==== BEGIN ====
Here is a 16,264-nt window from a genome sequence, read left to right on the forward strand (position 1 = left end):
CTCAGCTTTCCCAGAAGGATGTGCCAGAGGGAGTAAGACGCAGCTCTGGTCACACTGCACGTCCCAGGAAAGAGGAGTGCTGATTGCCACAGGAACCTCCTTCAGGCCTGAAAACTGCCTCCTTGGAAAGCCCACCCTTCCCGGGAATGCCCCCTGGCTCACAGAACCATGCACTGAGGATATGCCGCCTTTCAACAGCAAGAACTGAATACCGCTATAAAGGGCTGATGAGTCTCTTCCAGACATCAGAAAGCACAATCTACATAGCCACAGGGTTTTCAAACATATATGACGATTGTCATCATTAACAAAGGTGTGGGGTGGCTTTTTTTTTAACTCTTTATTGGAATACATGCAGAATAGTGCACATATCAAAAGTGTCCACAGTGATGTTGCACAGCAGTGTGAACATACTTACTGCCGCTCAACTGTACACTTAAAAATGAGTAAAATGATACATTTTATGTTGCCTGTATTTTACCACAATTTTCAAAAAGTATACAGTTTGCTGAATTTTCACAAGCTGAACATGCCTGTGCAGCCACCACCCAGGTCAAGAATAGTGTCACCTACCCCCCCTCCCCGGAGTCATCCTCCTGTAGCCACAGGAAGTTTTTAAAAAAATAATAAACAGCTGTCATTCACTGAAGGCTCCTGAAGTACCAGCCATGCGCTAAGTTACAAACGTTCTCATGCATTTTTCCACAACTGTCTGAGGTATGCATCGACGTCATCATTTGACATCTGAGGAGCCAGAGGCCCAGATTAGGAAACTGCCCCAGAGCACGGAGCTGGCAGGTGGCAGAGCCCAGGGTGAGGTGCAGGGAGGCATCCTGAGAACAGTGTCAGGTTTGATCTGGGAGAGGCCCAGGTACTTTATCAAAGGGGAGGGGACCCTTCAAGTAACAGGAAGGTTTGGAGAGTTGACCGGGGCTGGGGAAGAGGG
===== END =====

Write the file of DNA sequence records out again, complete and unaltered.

Here is a 16,264-nt window from a genome sequence, read left to right on the forward strand (position 1 = left end):
CTCAGCTTTCCCAGAAGGATGTGCCAGAGGGAGTAAGACGCAGCTCTGGTCACACTGCACGTCCCAGGAAAGAGGAGTGCTGATTGCCACAGGAACCTCCTTCAGGCCTGAAAACTGCCTCCTTGGAAAGCCCACCCTTCCCGGGAATGCCCCCTGGCTCACAGAACCATGCACTGAGGATATGCCGCCTTTCAACAGCAAGAACTGAATACCGCTATAAAGGGCTGATGAGTCTCTTCCAGACATCAGAAAGCACAATCTACATAGCCACAGGGTTTTCAAACATATATGACGATTGTCATCATTAACAAAGGTGTGGGGTGGCTTTTTTTTTAACTCTTTATTGGAATACATGCAGAATAGTGCACATATCAAAAGTGTCCACAGTGATGTTGCACAGCAGTGTGAACATACTTACTGCCGCTCAACTGTACACTTAAAAATGAGTAAAATGATACATTTTATGTTGCCTGTATTTTACCACAATTTTCAAAAAGTATACAGTTTGCTGAATTTTCACAAGCTGAACATGCCTGTGCAGCCACCACCCAGGTCAAGAATAGTGTCACCTACCCCCCCTCCCCGGAGTCATCCTCCTGTAGCCACAGGAAGTTTTTAAAAAAATAATAAACAGCTGTCATTCACTGAAGGCTCCTGAAGTACCAGCCATGCGCTAAGTTACAAACGTTCTCATGCATTTTTCCACAACTGTCTGAGGTATGCATCGACGTCATCATTTGACATCTGAGGAGCCAGAGGCCCAGATTAGGAAACTGCCCCAGAGCACGGAGCTGGCAGGTGGCAGAGCCCAGGGTGAGGTGCAGGGAGGCATCCTGAGAACAGTGTCAGGTTTGATCTGGGAGAGGCCCAGGTACTTTATCAAAGGGGAGGGGACCCTTCAAGTAACAGGAAGGTTTGGAGAGTTGACCGGGGCTGGGGAAGAGGG